I had the honor of officiating at the wedding of Jeff and Melissa Kotora just a couple hours ago (yesterday afternoon), and while Jeff and Melissa were in the late planning stages for their wedding, they seemed to be calm and collected; Melissa’s biggest worry was that Jeff would shave his beard for the service, and I wondered if he would keep the bling in his ears. Then I was reassured when I remembered something that Rita Rudner has said. She said “I think men who have a pierced ear are better prepared for marriage: They’ve experienced pain and bought jewelery.” That ear pain is nothing, of course, next to the pain of being a Giants fan this season, a pain that Jeff and I know all too well.
One good way to ensure that you have a good wedding ceremony is to have a good best man. Jeff’s was excellent, as was mine. Mine was my brother Bill, and both here and at Ascension & St. Agnes, where I got married, the best man is in charge of making sure the wedding happens on time. My brother, who is a biomedical engineer, logistics expert, and the head verger at the Cathedral Church of the Nativity in Bethlehem, PA, was a perfect fit for the role. The bell was to ring at three minutes past the appointed hour, and my brother ran the countdown like it was a NASA mission. It seems that, at least here and at Ascension & St. Agnes, one of the best qualities of a best man is to know what time it is.
In ancient Greece, grooms had best men at their weddings, and they were called, believe it or not, paranymphs (called by the Hebrews “Shōshbēn). “A paranymph is a ceremonial assistant and or coach in a ceremony.” Paranymphs were also the helpers for a doctoral candidate when they went to defend their thesis. The office also “can refer specifically to the friend of a bridegroom tasked with accompanying him in a chariot to fetch the bride home.”1 The paranymph “was charged with the preliminaries of the marriage. He arranged the contract, acted for the bridegroom during the betrothal, and arranged for, and presided at, the festivities of the wedding-day itself. It was a position of honour, in proportion to the position of the bridegroom himself, and was given to his chief friend.”2
Can anyone identify the paranymph, the best man, in the readings for today? If you guessed John the Baptist, you win. He actually refers to himself as the best man at his cousin’s wedding: “He who has the bride is the bridegroom,” John says, referring to Jesus, “the friend of the bridegroom, who stands and hears him, rejoices greatly at the bridegroom’s voice; therefore this joy of mine is now full.”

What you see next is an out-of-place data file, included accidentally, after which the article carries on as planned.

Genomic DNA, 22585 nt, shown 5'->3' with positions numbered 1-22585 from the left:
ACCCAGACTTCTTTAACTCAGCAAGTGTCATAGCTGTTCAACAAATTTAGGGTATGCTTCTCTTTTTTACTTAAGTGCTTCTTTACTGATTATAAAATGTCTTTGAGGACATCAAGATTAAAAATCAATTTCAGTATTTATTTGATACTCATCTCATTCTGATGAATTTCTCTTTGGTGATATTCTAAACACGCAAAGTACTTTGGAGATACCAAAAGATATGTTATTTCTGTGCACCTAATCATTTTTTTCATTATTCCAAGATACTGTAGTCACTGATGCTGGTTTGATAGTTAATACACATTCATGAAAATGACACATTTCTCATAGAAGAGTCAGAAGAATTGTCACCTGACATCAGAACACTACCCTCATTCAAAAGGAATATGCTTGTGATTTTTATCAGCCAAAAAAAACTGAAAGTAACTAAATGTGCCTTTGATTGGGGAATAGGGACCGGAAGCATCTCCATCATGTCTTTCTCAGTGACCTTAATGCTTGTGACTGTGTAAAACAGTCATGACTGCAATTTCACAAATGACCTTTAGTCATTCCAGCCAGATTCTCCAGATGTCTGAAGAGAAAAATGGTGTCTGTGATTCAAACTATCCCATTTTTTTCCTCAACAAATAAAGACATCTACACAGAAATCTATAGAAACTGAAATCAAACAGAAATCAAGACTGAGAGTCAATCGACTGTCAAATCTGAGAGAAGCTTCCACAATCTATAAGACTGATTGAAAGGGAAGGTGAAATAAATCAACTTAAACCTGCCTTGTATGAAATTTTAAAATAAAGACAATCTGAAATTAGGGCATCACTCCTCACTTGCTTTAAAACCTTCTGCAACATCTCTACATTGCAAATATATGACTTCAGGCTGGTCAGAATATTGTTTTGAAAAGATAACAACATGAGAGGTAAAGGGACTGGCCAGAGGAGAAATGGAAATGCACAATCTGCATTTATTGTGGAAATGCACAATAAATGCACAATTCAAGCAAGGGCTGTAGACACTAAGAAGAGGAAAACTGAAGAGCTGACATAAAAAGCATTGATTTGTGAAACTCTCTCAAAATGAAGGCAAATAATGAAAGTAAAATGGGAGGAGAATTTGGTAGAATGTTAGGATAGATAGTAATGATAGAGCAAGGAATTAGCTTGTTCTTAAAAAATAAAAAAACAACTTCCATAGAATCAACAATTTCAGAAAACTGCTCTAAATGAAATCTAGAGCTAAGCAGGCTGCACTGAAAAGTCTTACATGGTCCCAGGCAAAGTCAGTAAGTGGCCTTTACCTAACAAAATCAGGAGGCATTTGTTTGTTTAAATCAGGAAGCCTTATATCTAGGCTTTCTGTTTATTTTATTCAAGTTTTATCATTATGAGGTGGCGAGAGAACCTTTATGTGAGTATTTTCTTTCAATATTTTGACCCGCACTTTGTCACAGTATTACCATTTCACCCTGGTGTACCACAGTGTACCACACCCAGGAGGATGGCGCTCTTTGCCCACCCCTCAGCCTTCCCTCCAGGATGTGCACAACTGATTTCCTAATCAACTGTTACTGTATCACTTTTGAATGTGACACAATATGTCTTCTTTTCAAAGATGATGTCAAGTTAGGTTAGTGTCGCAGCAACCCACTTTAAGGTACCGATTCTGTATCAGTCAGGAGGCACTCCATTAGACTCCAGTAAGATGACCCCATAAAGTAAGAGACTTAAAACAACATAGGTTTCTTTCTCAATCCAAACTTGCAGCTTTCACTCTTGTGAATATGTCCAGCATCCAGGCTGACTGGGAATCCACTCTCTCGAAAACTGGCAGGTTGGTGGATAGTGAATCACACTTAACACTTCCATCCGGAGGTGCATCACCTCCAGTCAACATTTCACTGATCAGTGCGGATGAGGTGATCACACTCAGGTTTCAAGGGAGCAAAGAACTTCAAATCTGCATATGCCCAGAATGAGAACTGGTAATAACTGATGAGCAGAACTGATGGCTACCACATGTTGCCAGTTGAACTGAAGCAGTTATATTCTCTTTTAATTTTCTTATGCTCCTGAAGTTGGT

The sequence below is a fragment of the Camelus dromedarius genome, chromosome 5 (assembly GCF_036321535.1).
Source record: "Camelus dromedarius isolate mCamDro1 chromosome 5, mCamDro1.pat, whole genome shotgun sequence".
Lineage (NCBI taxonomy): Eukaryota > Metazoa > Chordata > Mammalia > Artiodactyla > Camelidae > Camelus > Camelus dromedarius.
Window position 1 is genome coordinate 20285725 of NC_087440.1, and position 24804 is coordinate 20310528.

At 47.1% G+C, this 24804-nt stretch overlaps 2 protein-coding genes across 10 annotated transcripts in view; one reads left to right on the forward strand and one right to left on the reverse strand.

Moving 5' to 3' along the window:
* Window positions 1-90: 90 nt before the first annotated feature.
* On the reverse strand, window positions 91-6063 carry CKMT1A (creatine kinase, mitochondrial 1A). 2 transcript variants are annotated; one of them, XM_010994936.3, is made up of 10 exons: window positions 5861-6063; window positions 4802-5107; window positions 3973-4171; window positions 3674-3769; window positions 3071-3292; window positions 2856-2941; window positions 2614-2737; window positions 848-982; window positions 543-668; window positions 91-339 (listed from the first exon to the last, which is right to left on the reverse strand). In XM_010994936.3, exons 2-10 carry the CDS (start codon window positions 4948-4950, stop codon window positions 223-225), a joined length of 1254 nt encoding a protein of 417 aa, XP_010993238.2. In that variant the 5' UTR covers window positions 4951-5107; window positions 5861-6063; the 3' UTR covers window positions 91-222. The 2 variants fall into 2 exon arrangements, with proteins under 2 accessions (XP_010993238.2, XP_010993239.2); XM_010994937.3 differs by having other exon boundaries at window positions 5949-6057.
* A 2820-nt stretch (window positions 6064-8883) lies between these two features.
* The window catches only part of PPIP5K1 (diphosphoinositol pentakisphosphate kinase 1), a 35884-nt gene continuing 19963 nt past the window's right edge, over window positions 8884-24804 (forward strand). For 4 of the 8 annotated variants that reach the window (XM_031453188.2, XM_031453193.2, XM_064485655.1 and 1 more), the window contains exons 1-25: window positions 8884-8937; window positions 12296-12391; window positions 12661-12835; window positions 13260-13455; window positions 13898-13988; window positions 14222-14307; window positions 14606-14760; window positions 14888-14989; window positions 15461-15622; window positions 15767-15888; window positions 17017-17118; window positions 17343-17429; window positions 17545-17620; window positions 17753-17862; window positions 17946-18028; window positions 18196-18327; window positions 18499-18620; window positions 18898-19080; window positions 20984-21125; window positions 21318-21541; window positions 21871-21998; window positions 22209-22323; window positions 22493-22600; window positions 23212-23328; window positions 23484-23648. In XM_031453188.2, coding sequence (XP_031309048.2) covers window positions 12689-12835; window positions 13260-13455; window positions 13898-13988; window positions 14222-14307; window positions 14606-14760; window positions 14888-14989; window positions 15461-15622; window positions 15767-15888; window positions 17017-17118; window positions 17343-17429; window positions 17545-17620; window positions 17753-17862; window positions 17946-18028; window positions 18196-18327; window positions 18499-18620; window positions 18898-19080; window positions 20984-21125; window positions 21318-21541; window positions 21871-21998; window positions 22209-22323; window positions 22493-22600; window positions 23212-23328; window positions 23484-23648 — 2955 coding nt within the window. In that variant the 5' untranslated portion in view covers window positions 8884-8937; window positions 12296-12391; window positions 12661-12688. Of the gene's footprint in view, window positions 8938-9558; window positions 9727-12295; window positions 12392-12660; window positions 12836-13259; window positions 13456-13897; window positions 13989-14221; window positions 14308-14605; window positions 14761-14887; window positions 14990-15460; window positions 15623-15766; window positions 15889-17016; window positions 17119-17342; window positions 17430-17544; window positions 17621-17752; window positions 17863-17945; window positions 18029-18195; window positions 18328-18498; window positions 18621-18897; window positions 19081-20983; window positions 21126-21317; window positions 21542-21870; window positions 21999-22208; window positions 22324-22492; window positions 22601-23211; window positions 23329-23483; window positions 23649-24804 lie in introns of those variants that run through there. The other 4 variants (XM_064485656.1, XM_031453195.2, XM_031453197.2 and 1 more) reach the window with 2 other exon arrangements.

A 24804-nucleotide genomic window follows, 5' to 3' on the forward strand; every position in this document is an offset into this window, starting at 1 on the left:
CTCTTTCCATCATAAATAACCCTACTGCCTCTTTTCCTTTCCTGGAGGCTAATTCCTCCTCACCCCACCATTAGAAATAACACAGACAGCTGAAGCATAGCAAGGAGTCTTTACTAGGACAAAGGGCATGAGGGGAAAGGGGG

“This in John’s thought is an illustration of his own position. The bridegroom is the Messiah; the bride is…the Church, consisting of all who with pure hearts are willing to receive Him; the friend who has arranged the betrothal, who has prepared these hearts, is John himself. He now stands and hears the Bridegroom. Some of those who had been prepared by (John) for the Bridegroom would have come, it may be, and told him of (Jesus’) words. (Jesus) is now near at hand. Throngs crowd to Him. The bride is approaching. Do they see in all this matter for envy? It is to (John, however) the consummation of all hopes. (His) life-work has not been in vain. The cup runs over. (His) joy is fulfilled.3
And yet, even as John the Baptist was awash (pun intended) in joy, he knew what time is was. He knew that he must decrease, as he says, because Jesus must increase. John was never any good at keeping his mouth shut, and being a prophet and all, he might have had a clue about what “decreasing” would look like.
The Baptist knew that for him, even as the paranymph, even as the best man, even the greatest prophet, Jesus tells us, ever born of a woman, or maybe because of all those things, that joy and decrease were not mutually exclusive. John knew that joy and sacrifice were not incompatible. He knew that joy was hearing the Bridegroom’s voice, knowing that he had been a good and faithful best man. And he knew what time it was, that his time was waning.
I wonder what it would look like if all of us checked the time this Advent. If all of us checked to see if we were increasing or decreasing, if we too are being faithful bridesmaids or groomsmen, if we too are overflowing with joy at the thought of the Bridegroom’s arrival, if we too hear and respond to Jesus’ voice.
2Elliot’s Commentary for English Readers